Greville St Bookstore


James Ellroy’s Underworld Trilogy
October 24, 2009, 6:27 am
Filed under: Literature

bloods-a-roverBLOOD’S A ROVER
James Ellroy
pb $32.95

An alternative history of the USA exponentially more bitter and twisted than Don DeLillo’s Underworld; an underworld more monstrous and demented than Dante’s Inferno, James Ellroy’s Underworld USA trilogy is a wild ride!

Beginning in 1958 with American Tabloid, on to The Cold Six Thousand with America reeling in the aftermath of the JFK assassination, and culminating with Ellroy’s current volume Blood’s a Rover, those very BAAAAD BROTHERS we hate to love make their swan song appearance. It’s 1968. J Edgar Hoover, Howard “Drac” Hughes and The Mob are the unholy trinity. Nixon is their pawn. Those who work for them, with them and against them would be hard pressed to disentangle their bewitching mess of loyalties. They are stone cold killers, heroin smugglers, right wing, racist, damaged, self-destructive, window peepers, guilt consumed, lovers of women (or men clandestinely). The 1970s are upon them; the world is changing; the tide is turning; their days are numbered…

In his signature staccato style, and interspersed with spurious document and diary entries, Ellroy has written an apochryphal history of the mid-twentieth century. This is seriously crazy shee-it!!

also available:
american-tabloidAMERICAN TABLOID
pb $24.95

cold-6000THE COLD SIX THOUSAND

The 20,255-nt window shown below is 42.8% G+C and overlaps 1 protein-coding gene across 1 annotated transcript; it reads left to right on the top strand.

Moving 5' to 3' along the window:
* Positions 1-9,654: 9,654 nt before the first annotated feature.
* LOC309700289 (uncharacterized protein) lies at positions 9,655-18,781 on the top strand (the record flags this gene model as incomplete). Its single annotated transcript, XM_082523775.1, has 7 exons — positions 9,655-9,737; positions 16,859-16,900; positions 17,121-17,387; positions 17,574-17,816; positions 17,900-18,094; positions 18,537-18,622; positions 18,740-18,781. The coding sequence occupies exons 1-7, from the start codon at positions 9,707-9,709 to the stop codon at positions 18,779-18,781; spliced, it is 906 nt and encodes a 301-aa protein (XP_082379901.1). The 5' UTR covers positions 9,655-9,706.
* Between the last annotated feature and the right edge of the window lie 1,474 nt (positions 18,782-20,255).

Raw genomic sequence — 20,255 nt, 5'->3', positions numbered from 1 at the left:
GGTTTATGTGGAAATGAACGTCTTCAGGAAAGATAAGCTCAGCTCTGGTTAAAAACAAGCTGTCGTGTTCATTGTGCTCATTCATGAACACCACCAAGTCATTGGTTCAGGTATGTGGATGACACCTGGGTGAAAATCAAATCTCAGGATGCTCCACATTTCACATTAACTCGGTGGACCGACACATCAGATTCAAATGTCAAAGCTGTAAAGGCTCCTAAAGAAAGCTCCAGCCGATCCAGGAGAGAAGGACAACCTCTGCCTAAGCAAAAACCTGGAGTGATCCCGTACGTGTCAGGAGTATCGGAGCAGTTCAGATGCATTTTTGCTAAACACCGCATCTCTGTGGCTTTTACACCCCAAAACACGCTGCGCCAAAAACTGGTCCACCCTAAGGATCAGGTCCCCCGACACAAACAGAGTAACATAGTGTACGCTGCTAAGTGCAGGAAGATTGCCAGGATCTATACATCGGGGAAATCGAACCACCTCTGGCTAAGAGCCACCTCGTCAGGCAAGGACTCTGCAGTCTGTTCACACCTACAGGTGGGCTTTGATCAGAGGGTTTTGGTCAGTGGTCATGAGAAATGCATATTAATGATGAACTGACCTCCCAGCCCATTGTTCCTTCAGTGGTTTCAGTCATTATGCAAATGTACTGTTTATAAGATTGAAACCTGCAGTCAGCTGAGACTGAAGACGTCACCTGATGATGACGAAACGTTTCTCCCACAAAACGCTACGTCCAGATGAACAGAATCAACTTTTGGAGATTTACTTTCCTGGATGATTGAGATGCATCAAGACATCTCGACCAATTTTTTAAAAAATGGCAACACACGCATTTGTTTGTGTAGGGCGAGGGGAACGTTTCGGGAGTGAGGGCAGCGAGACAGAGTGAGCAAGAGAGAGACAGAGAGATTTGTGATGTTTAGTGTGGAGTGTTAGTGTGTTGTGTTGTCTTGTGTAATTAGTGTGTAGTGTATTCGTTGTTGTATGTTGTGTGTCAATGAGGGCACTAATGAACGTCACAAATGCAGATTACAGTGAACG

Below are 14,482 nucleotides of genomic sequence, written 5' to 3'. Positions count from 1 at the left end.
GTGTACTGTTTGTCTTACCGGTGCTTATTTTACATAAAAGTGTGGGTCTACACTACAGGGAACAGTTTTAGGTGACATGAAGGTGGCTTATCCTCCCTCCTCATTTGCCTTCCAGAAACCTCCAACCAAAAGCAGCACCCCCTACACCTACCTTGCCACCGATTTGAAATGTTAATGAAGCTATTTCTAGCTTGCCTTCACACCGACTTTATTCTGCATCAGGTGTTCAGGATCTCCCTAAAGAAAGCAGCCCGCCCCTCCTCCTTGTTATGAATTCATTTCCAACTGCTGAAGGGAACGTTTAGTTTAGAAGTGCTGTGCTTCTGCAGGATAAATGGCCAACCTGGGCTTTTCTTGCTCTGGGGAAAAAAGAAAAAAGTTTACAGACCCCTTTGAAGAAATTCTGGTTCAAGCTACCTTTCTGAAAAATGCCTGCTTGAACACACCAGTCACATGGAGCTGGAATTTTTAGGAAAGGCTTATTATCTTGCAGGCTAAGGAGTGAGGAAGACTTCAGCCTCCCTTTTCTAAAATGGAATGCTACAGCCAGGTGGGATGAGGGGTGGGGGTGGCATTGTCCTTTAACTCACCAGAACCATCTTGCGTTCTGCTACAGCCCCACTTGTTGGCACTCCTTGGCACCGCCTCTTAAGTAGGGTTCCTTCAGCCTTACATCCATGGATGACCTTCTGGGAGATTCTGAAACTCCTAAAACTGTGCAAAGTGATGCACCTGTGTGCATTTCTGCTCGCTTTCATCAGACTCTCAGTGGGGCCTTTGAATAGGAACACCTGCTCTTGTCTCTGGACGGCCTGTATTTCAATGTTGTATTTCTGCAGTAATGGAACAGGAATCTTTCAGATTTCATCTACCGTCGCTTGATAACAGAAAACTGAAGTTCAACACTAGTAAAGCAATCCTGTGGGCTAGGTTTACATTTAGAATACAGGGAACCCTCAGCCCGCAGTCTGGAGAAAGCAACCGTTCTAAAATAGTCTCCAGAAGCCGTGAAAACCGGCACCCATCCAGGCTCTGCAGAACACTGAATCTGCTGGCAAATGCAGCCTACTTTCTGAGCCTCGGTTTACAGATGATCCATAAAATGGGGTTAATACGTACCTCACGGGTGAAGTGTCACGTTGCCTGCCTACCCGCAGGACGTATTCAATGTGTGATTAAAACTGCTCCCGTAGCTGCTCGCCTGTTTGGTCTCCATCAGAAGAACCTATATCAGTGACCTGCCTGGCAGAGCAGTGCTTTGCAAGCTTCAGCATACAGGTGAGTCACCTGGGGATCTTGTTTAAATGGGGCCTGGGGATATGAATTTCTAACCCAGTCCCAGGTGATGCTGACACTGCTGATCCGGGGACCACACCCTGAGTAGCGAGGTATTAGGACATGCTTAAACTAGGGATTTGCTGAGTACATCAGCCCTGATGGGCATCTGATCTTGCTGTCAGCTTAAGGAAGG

pb $24.95

 

 

 

 

—reviewed by Rata

Advertisements


October 19, 2009, 12:41 am
Filed under: Art, Design

Papercraft

Papercraft: design and art with paper
Gestalten, $128

Papercraft is an extensive survey on the insatiable trend of innovative art and design work crafted from paper. It explores the astounding possibilities of paper and gathers the most extraordinary creations – from small objects and figures to large-scale art installations and urban interventions as well as three-dimensional graphic sculptures from a vast spectrum of artistic disciplines ranging from character design, urban art, fine art, graphic design, illustration, fashion, animation and film. The book also includes a DVD with fun DIY printable templates for creating your own paper characters and toys as well as a curated selection of the best stop-motion animations.



October 19, 2009, 12:36 am
Filed under: Design

Visual-history

A visual history of typefaces and graphic styles, vol 1 1628 – 1900

Cees W.de Jong, Alston W. Purvis, Jan Tholenaar (Ed.)

Taschen, $125

 

This exuberant selection of typographic fonts and styles traces the modern evolution of the printed letter, reproducing pages from exquisitely designed catalogues showing type specimens in roman, italic, bold, semi-bold, narrow, and broad fonts. Also included are borders, ornaments, initial letters and decorations, and many spectacular examples of their use. Victorian fonts, spectacular in their complexity, are accorded a prominent place. In addition, examples from lithography and letters by inscription carvers and calligraphers are also included and described.

 

Featuring works by type designers William Caslon, Fritz Helmuth Ehmcke, Peter Behrens, Rudolf Koch, Eric Gill, Jan van Krimpen, Paul Renner, Jan Tschichold, A. M. Cassandre, Aldo Novarese, and Adrian Frutiger.



October 19, 2009, 12:35 am
Filed under: Design

Epica
Epica book twenty two: Europe’s best advertising
Patrick Taschler (Ed.)
AVA, $120

Epica book twenty two: Europe’s best advertising features more than 950 commercials, print ads, innovative media ideas, publications, internet sites, direct marketing operations, packaging design projects and integrated campaigns honoured in the 2008/09 Epica awards, Europe’s premier creative awards show.